Your poor neglected About page. It was likely the first page you wrote when you had your website redesigned, and I bet you haven't looked at it since then. Raise your hand if you've made any changes to your About page in the past year — Bueller? Anyone?
Not to brag, but I updated mine on Friday. Before that, it had been at least a year since I looked at it. (P.S. All my advice falls under the “Do as I say, not as I do” category. We manage a lot of websites here at Surelutions and of course my own website is always the last one the to do list.)
Here's the thing. Even if you've forgotten about your About page, your visitors have not. Before they spend their hard earned money or precious spare time, they want to find out who you are, why you exist, who's in charge, whether or not you're trustworthy, and see if your values align with theirs.
So, let's make it better. Here are some suggestions for making improvements to your website's About page. If you don't have one, now is a great time to add it!
10 quick and easy updates for your About page
Before you scrap it all and start over, start with a few small updates to get your About page up-to-date and easy to find. Here are 10 quick fixes you can make to your About page right away:
- Make your About page easy to find in your website navigation. Whether or not it's in your main menu, it's a good idea to add it to your footer menu links.
- Proofread and fix any typos or grammatical errors. Better yet, have someone else check it for you. We all miss our own writing mistakes.
- Check that all the content is accurate and represents your current focus. You may be highlighting projects or events that are outdated or no longer relevant.
- Review your mission statement to make sure it's up to date. If you're a nonprofit, your mission should be front and center on your About page.
- Revise any date references to be the actual year to avoid giving visitors the opportunity to catch a match error. For example, “founded in 1998” rather than “founded 22 years ago.”
- Include your location and service area. You may serve clients in the larger community or nationwide, but adding where you're based (e.g., “Ann Arbor, Michigan”) gives you authenticity and something folks can connect with.
- Add your social media links and email sign up. If people like your About page, they are more likely to want to follow you in other places, even if they are not quite ready to invest dollars.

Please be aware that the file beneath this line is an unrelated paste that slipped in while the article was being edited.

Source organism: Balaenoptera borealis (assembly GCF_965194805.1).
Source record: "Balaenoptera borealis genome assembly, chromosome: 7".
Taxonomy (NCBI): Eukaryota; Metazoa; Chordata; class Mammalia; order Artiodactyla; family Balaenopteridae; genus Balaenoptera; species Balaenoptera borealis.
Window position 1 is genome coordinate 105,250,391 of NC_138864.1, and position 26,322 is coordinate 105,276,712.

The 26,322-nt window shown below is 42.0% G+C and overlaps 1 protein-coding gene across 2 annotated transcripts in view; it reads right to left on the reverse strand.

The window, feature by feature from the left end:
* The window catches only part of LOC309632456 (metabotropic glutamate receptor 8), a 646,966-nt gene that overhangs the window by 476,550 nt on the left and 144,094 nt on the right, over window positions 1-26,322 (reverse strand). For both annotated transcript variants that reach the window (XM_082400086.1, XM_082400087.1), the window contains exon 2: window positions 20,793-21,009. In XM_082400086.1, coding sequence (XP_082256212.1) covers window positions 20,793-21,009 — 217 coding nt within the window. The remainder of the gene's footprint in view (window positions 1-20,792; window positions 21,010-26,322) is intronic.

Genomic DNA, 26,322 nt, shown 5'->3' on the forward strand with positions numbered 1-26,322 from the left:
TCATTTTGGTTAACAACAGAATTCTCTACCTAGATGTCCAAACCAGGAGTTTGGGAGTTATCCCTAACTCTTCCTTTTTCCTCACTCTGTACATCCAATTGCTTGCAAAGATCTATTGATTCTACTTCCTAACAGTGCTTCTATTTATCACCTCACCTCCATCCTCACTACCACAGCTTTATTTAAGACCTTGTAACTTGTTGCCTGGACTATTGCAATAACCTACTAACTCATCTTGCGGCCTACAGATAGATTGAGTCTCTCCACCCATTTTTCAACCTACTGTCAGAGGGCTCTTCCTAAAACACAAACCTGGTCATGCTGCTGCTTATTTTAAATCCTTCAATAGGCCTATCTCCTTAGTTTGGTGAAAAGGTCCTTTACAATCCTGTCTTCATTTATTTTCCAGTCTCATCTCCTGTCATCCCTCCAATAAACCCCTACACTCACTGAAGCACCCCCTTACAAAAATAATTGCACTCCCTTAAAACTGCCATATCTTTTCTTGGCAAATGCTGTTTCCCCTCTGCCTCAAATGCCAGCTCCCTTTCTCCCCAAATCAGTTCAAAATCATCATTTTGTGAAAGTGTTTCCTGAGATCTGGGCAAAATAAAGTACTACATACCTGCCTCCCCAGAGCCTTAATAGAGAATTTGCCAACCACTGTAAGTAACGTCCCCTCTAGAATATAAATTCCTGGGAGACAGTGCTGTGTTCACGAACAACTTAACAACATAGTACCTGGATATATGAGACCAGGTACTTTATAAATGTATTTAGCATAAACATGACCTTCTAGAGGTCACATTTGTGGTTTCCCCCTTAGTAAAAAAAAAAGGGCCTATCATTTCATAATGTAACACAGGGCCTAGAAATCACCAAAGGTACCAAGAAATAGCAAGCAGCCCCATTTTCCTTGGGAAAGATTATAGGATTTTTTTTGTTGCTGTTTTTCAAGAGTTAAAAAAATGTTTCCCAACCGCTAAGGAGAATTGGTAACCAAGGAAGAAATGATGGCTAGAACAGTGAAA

- Make your contact info easy to find. Your about page may very well be the page that convinces someone to connect with you, so make it easy for them!
- Add a testimonial or review. Personalize your About page by featuring how you've helped others in their own words.
- Share any significant partnerships or organizations you support. This can increase your credibility, and give visitors another opportunity to see if your values align with their own.
When you're limited on time and budget, work with what you have and make it better. If it's completely off track, then consider starting over.
Consider a rewrite
If you have the bandwidth to give your About page an overhaul, consider these suggestions:
- Keep it simple. Your About page is not the place for an autobiographical novel (it's more like the book jacket). Tell your story, but keep it concise and easy to read.
- Spell out your core values. Your About page is the ideal place to share your diversity and inclusion statement and any other statements that are important to who you are as an organization.
- Consider your ideal visitor and write for them. This an opportunity to for people to see if you're a good match for what they need, so write it with them in mind.
- Add your credentials, certifications, awards — what will reassure visitors that you're the real deal and position yourself as an expert.
- Include information about your key players — founder, president, etc. If you have a larger organization, you might also have separate pages for staff, partnerships, sponsors, and board of directors.
- Add a photo so we can relate to you. If you have a team, put a photo of the group. Don't have a photo? Skip it rather than using stock photography. Make sure the photo matches the tone of the writing. A photo of you in a tux will not make sense if you're talking about your organic farm.
- Drop the brochure jargon and keep it real — your About page can be a page that is more conversational. “Hey, we're glad you're here.” Keep it authentic to who you are as an organization.
- Add a video introduction for a more personal experience. But also keep in mind that some people can't or won't play a video, so make sure the content is written as well.
BONUS TIP: If you're a performer, speaker, educator, writer, or consultant with clients who are sharing your bio with their audiences, make it easy for them to copy and paste a shortened version of your About info. You can either provide it to them via email when you book your gig, or add a special Resources page to your website with bio, photos, and other important info they'll need.
More advice and ideas
Here's more advice, and fun and inspiring collections of About pages we liked from around the web:
What about you?
What do you look for on an About page? Did you find anything that needs updating on your own About page?